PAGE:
Vol. 15 : No. 1
'A' is for Assessment:
Identifying Online Assessment Practices and Perceptions
Mary I. Dereshiwsky
Assessing student performance is an admittedly challenging aspect of instruction. Often equal parts art and science, it can cause anxiety for students and instructors alike. Are the assignments a valid reflection of the course curriculum? Is there an equitable and clearly understood evaluation and feedback system in place? Above all, over and beyond a formal grade…is the assessment genuinely meaningful and useful to students in terms of their academic growth?
The online teaching/learning environment poses some special challenges with regard to assessment of student performance. Teachers lack the informal, yet often helpful, visual and verbal clues as to how their students are processing the lessons. Furthermore, some traditional methods of assessment, such as the timed in-person closed-book classic examination, are no longer feasible in their present form in the Web-based classroom.
Literature in the area of assessment of online learning has identified the desirability of multiple alternative forms of such assessment. Paloff and Pratt (1999) advocate the use of both quantitative and qualitative forms of evaluation of online students’ work. They also recommend that students have input into their own evaluation process, including negotiated identification of differential student contributions in the case of group assignments. According to Schwartz and White (2000), feedback to Web students should focus on specific behaviors rather than individual personalities; be oriented towards the informational needs of students; be directed towards changeable behavior; be empowering to students such that they feel they truly own the feedback; be clear, accurate and timely; and constitute part of an ongoing relationship between instructor and student. If this sounds identical to desired characteristics of all assessment—including that of the traditional face-to-face classroom—this would not be surprising to some researchers. Zvacek (1999) asserts that “good practice” in assessing attainment of student learning may indeed be constant across different classroom and delivery modalities. Nonetheless, she acknowledges the relative efficiency of feedback to students that is possible in alternative technological delivery methods. Jarmon (1999) states that online instructors report a greater perceived sense of their individual students than in the traditional group classroom setting.
The present study seeks to identify key issues pertinent to assessment of students’ performance in Web-based and Web-enhanced coursework. It constitutes a qualitative case study focused on the Educational Leadership department at the Center for Excellence in Education at Northern Arizona University (NAU) in Flagstaff, Arizona. Founded in 1899 as the Northern Arizona Normal School, NAU today serves the needs of nearly 20,000 students. It offers 100 bachelor’s, 40 master’s and 8 doctoral degrees. More on the history of NAU can be found at www.nau.edu/history.html. The geographically dispersed student population throughout Arizona is served via NAU’s distance education programs. These include interactive television (IITV) and satellite course offerings. Web-based and Web-enhanced undergraduate and graduate courses have been formally offered since the Fall of 1997 via NAUOnline (www.nau.edu/nauonline). At the present time 200 courses are being offered to 10,000 students via IITV and the Web.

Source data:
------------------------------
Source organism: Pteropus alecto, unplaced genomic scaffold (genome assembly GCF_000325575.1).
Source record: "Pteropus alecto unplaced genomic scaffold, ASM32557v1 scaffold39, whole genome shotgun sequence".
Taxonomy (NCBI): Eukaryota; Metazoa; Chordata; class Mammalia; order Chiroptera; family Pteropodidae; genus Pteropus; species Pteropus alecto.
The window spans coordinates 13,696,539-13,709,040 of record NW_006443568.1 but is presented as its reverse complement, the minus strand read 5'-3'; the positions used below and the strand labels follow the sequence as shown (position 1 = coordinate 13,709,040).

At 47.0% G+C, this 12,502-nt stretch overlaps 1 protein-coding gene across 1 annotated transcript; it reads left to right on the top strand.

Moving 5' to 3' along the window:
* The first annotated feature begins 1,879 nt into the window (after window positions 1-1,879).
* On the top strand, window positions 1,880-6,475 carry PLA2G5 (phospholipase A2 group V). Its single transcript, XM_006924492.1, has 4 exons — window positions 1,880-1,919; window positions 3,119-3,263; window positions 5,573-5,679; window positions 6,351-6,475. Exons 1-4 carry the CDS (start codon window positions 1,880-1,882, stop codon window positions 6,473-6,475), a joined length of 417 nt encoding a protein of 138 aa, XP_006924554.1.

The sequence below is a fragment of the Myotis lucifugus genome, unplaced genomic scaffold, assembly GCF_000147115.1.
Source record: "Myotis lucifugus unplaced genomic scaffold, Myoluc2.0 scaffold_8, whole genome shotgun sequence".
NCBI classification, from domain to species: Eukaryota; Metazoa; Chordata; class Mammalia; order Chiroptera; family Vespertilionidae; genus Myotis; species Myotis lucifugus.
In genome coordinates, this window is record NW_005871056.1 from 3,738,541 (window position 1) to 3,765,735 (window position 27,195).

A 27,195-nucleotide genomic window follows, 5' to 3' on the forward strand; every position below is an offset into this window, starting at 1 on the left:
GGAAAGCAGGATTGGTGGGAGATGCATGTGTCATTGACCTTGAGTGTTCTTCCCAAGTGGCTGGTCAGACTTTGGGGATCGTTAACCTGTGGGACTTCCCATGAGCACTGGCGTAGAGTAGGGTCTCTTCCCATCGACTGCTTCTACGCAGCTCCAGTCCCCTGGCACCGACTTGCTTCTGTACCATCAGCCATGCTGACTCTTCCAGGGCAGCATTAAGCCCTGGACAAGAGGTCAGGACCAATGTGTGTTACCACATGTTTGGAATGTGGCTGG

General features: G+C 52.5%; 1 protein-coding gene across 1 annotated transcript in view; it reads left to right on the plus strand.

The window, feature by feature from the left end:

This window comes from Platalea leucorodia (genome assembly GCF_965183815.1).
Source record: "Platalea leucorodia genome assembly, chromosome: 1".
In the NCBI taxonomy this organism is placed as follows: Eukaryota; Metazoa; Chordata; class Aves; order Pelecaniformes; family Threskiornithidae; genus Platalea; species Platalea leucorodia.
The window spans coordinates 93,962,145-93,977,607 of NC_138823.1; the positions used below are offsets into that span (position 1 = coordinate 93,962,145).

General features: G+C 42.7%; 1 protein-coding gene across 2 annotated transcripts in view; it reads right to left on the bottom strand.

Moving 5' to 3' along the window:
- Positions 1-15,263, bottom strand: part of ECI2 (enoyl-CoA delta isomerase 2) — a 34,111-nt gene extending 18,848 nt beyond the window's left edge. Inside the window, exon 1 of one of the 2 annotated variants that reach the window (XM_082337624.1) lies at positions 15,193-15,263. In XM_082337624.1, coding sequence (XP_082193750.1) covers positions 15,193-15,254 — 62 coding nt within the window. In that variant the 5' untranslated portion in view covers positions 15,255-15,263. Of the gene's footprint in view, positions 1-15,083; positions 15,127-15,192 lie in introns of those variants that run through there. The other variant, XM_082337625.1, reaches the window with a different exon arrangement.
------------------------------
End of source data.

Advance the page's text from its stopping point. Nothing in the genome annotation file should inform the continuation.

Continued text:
Methods and Procedures
A survey was disseminated via e-mail to the five Educational Leadership faculty who are teaching courses on the Web via NAUOnline. This survey contained open-ended questions asking the faculty member to identify what courses he/she teaches online; what assessment procedures he/she uses; how these compare to student assessment in equivalent face-to-face classroom-based instruction; perceived strengths and weaknesses of current online assessment procedures; and the faculty member’s wish list regarding online assessment. All five Educational Leadership faculty teaching online completed and returned the survey via e-mail. As a qualifying Educational Leadership faculty member, the researcher also completed the survey independently and prior to analyzing her colleagues’ responses.
The entire eligible population was canvassed for this study and consisted of 6 total subjects. Brewer and Hunter (1989) suggest that there is an inherent trade-off in quantitative vis-à-vis qualitative data analysis. They indicate that the greater volume and richness of detail of qualitative responses compensates in many cases for a smaller overall sample size. Furthermore, the descriptive case study nature of this study implies acquiring baseline information on ‘what is’ regarding issues in online assessment. According to Yin (1994), this represents a promising start in researchers’ understanding of a given contextual phenomenon: one which may be further verified via cross-case analysis and replication of the individual case study results at other times and in other settings.
The results of the qualitative assessment survey will be summarized below according to key themes of inquiry. They will also be illustrated in summary tabular format.
Courses Taught Online
Web-based courses taught by the Educational Leadership faculty represent a cross-section of master’s and doctoral level program offerings. These include leadership skills; leadership development; history of American education; publicity and politics in education; critical issues in education; administrative internship; the community college; introduction to research; research design; qualitative research; dissertation seminar; and doctoral dissertation advisement of individual students. These courses represent a mix of requirements and electives in educational leadership graduate study. They also comprise a mix of levels, from mastery level material to higher-order independent learning practicums.
Assessment Methods Used Online
A variety of procedures are employed by Educational Leadership faculty to assess students’ learning in Web-based classrooms. These include the following:
The preceding represent a wide cross-section of type and level of assignments that seem at first glance virtually indistinguishable from the variety of assessments utilized in the traditional face-to-face classroom setting.
Comparison of Web Student Assessment to Traditional Student Assessment